In some embodiments, the device 200 may be a wireless device 200. In such an instance, the device 200 may include one or more antennas 224 connected to one or more radio frequency (RF) transceivers 226. The transceiver 226 may include one or more receivers and one or more transmitters operating on the same and/or different frequencies. For example, the device 200 may include a blue tooth transceiver 216, a Wi-Fi transceiver 216, and diversity cellular transceivers 216. The transceiver 226 allows the device 200 to exchange signals, such as voice, video and data, with other wireless devices 228, such as a phone, camera, monitor, television, and/or high definition television. For example, the device 200 may send and receive wireless telephone signals, text messages, audio signals and/or video signals directly and/or via a base station 230. A receive signal strength indicator (RSSI) associated with each receiver generates an indication of the relative strength or weakness of each signal being received by the device 200.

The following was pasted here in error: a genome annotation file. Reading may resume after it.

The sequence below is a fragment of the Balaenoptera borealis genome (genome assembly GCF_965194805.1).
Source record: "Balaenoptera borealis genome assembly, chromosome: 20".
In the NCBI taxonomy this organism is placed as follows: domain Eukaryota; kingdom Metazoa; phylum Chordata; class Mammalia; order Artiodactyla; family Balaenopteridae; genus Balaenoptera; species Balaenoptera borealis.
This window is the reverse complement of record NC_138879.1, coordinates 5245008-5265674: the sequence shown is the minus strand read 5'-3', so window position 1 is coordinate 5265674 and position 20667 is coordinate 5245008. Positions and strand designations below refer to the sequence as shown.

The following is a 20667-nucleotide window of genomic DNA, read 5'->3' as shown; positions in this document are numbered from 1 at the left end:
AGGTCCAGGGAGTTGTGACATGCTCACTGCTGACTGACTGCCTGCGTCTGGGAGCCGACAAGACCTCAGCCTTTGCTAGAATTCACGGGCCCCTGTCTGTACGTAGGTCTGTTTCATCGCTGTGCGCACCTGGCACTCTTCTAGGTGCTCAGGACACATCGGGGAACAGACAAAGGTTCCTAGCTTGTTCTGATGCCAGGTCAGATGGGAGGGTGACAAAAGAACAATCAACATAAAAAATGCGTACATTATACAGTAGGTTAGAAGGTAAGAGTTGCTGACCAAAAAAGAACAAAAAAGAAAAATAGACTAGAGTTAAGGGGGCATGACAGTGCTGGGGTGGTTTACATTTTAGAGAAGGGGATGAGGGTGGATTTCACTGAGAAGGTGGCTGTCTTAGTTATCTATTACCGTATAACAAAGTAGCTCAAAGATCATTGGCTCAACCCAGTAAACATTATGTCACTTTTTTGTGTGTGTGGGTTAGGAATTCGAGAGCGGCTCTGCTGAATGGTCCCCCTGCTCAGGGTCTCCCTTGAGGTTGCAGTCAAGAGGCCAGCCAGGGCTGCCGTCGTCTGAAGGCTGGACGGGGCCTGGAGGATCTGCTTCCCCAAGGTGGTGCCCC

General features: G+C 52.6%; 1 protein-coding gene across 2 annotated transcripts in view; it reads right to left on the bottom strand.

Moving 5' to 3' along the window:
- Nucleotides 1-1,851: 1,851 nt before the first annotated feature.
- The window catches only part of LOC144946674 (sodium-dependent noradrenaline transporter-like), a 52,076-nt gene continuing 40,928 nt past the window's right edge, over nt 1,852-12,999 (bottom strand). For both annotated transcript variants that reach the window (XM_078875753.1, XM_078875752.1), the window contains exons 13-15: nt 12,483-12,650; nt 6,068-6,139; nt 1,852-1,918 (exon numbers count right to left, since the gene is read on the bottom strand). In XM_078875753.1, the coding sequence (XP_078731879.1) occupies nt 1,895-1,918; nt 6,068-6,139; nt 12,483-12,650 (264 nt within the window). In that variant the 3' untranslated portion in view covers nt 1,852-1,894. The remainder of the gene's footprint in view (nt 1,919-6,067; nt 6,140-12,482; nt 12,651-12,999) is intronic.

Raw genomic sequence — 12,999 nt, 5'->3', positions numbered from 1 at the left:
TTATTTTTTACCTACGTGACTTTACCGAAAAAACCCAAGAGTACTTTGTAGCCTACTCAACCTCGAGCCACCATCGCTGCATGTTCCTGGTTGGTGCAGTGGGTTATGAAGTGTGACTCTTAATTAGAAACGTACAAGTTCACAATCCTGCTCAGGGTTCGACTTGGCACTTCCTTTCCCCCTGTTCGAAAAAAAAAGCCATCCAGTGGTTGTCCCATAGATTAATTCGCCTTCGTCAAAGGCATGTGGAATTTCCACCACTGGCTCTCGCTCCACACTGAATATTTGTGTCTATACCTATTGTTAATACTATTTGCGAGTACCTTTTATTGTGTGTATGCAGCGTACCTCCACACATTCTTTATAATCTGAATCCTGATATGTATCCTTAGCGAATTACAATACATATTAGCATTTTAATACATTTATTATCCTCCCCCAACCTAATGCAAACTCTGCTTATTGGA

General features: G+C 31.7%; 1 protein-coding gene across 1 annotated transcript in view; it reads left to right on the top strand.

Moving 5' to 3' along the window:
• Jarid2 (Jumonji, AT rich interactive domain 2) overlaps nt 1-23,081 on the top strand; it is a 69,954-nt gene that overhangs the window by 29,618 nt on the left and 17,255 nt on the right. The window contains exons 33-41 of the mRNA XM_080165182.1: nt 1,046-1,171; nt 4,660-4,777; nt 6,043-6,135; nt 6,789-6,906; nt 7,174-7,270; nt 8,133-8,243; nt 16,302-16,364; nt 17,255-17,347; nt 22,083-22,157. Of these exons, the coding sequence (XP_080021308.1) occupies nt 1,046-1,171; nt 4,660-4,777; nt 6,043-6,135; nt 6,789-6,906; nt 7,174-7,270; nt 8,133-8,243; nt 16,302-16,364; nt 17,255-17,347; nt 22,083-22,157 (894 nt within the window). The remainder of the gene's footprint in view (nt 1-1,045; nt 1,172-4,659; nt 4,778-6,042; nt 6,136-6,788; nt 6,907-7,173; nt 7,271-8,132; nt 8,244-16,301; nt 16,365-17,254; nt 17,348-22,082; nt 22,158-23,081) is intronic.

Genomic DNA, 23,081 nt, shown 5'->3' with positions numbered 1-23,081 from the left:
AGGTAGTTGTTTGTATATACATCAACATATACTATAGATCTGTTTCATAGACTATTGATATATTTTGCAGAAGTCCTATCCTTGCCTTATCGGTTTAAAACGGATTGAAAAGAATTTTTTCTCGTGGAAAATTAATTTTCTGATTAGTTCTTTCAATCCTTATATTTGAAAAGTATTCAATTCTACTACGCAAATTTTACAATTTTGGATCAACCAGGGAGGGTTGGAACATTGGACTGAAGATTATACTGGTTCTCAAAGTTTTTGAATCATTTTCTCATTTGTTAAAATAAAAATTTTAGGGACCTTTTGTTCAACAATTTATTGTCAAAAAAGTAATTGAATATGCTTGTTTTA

A block diagram of certain elements of an example integrated circuit 209 employing an example power up circuit is illustrated in FIG. 3. For example, the integrated circuit 209 may be one or more central processing units (CPUs), graphics processing units (GPUs), memories, application specific integrated circuits (ASICs), state machines, field programmable gate arrays (FPGAs), and/or digital signal processors (DSPs).

In this example, the integrated circuit 209 includes a first portion 302 and a second portion 304. As described below in more detail with reference to FIG. 6, the first portion may be designed to operate properly for a wider range of temperatures than the second portion. For example, the first portion 302 may be designed to operate properly from −55° C. to +125° C. (military grade), and the second portion 304 may be designed to operate properly from 0° C. to +70° C. (commercial grade).